I spent the day in the Synoptic Gospels section, which was divided into two separate topics. The morning sessions were devoted to Klyne Snodgrass’ Stories With Intent. I was already quite taken with this mammoth contribution to the study of the parables, as were the three presenters. For the most part, all three presenters were extremely impressed with the book and had only token criticisms and all concluded that everyone ought to own the book. Snodgrass then gave a brief response and a panel discussion followed. Most disappointing was the attendance of this session – maybe 30 people at the most. The fact that VanHoozer was in the next room did not help us at all!
Mark Alan Powell gave an excellent and entertaining overview of the book, and responded to criticisms from an RBL review by van Eck of the book which he felt were unfair. As Powell observed, every reviewer can complain that a book was “not they one they would write.” With that in mind, Powell suggested that the book could have been better if Snodgrass had employed some form of Narrative Criticism to enhance his exegesis of the individual parables.
Scot McKnight dealt with the thorny problem of eschatology in the parables. McKnight offered the sharpest criticism of Snodgrass, although even here the differing viewpoints were obvious. This lead to a long (and rather interesting) exchange during the panel discussion on the eschatology of Jesus (or lack thereof). Snodgrass refuses to see the destruction of Jerusalem as predicted by Jesus in the parables, while McKnight disagreed – pointed out that the Olivet Discourse says that says that “these things will happen” before the present generation passes away. Since this is part of my dissertation topic, I was quite fascinating to see this discussion play out. I happen to agree with Snodgrass here, especially in Matt 22, although I think the details are a bit different. I think that I will digest this section a bit more and return to it after I get back to my office (and my own copy of Stories with Intent!)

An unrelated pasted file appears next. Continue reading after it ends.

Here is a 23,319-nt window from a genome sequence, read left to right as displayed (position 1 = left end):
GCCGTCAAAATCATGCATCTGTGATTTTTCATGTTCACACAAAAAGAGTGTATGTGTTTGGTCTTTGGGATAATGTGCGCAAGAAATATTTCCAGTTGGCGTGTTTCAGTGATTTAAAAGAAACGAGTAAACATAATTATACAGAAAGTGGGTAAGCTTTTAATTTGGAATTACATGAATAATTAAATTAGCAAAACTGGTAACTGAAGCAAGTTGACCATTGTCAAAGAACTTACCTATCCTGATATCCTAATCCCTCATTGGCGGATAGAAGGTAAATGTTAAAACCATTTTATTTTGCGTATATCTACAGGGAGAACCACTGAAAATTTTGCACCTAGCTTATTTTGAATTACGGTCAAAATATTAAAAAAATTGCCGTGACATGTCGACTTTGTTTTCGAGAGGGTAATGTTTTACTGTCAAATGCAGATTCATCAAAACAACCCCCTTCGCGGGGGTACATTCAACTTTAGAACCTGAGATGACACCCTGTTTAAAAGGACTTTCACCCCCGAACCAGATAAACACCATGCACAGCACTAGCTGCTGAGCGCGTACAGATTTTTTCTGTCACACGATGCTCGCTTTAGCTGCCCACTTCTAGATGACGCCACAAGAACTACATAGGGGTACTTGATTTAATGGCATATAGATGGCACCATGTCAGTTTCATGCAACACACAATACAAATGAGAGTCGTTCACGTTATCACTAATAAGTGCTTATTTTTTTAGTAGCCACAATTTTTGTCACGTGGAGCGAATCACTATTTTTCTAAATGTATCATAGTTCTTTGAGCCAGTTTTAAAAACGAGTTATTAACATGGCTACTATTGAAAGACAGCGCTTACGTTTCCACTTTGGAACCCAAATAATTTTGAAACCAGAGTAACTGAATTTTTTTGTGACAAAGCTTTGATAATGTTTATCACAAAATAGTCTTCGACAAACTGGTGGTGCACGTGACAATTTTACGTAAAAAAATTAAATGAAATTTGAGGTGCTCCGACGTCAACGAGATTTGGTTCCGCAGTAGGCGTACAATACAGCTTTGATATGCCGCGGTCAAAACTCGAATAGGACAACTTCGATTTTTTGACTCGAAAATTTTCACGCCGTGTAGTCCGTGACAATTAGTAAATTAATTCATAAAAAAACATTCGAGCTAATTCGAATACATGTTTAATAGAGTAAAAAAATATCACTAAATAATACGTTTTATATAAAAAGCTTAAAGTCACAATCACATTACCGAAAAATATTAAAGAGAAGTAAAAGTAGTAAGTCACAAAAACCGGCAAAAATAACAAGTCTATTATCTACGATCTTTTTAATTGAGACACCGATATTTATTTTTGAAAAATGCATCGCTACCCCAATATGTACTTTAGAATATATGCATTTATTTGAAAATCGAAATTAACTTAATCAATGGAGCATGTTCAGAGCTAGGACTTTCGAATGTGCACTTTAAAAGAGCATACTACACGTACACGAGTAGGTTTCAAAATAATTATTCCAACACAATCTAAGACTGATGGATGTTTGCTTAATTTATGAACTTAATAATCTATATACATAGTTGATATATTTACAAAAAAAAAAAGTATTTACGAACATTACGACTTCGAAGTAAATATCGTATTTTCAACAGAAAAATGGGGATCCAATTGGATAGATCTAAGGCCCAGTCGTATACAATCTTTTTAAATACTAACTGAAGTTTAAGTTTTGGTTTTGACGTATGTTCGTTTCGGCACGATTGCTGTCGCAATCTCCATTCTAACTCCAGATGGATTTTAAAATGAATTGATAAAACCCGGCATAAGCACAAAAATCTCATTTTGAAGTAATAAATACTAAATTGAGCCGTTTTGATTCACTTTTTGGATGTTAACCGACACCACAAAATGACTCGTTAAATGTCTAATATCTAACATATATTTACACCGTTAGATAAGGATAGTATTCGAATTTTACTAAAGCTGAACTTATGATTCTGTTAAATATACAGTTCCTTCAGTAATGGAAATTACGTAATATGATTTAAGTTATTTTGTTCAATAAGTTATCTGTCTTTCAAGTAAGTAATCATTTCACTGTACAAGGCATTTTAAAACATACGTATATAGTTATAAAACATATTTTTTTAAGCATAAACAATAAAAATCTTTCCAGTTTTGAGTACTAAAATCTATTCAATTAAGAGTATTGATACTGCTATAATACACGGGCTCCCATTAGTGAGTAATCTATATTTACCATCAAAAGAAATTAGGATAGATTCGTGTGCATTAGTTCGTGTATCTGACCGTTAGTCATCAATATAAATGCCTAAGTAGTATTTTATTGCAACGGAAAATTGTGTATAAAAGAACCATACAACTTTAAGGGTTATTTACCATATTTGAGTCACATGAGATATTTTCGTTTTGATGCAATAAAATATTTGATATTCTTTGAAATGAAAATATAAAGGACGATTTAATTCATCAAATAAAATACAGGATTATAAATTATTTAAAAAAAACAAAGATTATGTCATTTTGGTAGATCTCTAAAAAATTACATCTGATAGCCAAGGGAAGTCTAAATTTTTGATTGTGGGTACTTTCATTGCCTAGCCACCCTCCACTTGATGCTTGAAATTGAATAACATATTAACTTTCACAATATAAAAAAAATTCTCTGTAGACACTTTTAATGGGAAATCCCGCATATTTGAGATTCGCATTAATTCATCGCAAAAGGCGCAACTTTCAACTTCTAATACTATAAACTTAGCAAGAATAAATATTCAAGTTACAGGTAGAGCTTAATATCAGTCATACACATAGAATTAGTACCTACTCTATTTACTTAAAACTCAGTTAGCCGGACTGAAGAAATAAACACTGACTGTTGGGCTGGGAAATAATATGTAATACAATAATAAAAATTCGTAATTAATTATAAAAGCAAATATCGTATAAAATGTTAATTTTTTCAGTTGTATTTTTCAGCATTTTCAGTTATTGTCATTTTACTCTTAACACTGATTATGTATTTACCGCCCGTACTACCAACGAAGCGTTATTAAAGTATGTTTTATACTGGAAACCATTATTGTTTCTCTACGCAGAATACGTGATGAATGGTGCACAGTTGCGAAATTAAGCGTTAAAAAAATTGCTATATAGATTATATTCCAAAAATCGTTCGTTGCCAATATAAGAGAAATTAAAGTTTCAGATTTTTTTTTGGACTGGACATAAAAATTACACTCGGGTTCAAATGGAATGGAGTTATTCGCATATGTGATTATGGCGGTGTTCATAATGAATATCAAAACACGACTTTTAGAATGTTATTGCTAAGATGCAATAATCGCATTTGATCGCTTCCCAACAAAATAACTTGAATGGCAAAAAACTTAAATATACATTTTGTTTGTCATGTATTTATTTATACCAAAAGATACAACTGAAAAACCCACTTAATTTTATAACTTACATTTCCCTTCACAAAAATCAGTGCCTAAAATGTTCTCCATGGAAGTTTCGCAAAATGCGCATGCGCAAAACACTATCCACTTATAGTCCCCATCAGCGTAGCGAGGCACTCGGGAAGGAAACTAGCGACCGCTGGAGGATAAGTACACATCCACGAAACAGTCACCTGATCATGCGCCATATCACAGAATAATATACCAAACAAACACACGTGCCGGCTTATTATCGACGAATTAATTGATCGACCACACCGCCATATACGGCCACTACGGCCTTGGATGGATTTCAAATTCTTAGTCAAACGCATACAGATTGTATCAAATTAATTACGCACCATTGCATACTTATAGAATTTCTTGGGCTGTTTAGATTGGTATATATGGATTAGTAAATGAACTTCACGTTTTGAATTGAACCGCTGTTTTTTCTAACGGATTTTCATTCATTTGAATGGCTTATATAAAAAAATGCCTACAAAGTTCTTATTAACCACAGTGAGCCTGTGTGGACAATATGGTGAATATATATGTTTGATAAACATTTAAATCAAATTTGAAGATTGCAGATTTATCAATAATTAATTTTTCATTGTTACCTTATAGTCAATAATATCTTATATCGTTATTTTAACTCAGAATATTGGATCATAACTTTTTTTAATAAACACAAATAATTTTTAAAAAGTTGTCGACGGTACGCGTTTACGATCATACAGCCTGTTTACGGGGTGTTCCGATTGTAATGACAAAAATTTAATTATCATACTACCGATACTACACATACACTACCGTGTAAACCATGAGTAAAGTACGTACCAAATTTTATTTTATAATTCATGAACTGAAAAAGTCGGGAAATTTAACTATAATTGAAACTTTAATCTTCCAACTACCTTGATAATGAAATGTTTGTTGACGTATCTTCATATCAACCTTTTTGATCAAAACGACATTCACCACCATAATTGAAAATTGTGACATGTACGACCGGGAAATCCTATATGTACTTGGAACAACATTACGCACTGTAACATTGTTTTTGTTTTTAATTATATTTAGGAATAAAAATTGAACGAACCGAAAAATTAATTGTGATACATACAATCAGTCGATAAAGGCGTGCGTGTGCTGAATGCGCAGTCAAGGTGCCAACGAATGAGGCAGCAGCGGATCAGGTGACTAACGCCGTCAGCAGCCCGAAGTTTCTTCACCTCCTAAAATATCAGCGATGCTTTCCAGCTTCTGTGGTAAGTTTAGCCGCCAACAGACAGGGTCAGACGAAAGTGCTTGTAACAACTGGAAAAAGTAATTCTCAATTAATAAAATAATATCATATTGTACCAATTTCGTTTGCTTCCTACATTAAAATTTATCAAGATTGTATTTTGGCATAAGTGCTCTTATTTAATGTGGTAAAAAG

Robert Stein wondered about the goal of the book, to get back to the intent of Jesus, as if that is separate from the intent of the Evangelist. For Stein, one cannot say that the words of Jesus are “more inspired” than the words of the Evangelist, and thinks that any attempt to use “criterion of authenticity” or other tools of Historical Jesus research run the risk of making the words of the Evangelist “less inspired” than the words of Jesus. This too was a fascinating exchange which was really about methodology and the uselessness of many Historical Jesus studies. I think that I have a bit more use for these sort of studies, these warnings are appreciated.
The afternoon sessions were devoted to four recent commentaries on the Synoptic Gospels, although three were on Matthew and one on Mark. Four short papers were presented reviewing Robert Stein (Mark, BECNT), R. T. France (NICNT), David Turner (Matthew, BECNT) , and Ben Witherington III (Matthew, Smyth and Helwys). Other than France, each of the authors made a brief response to their reviews. Darrell Bock did a great job moderating this long session and moderated a panel discussion and Q&A with all the presenters.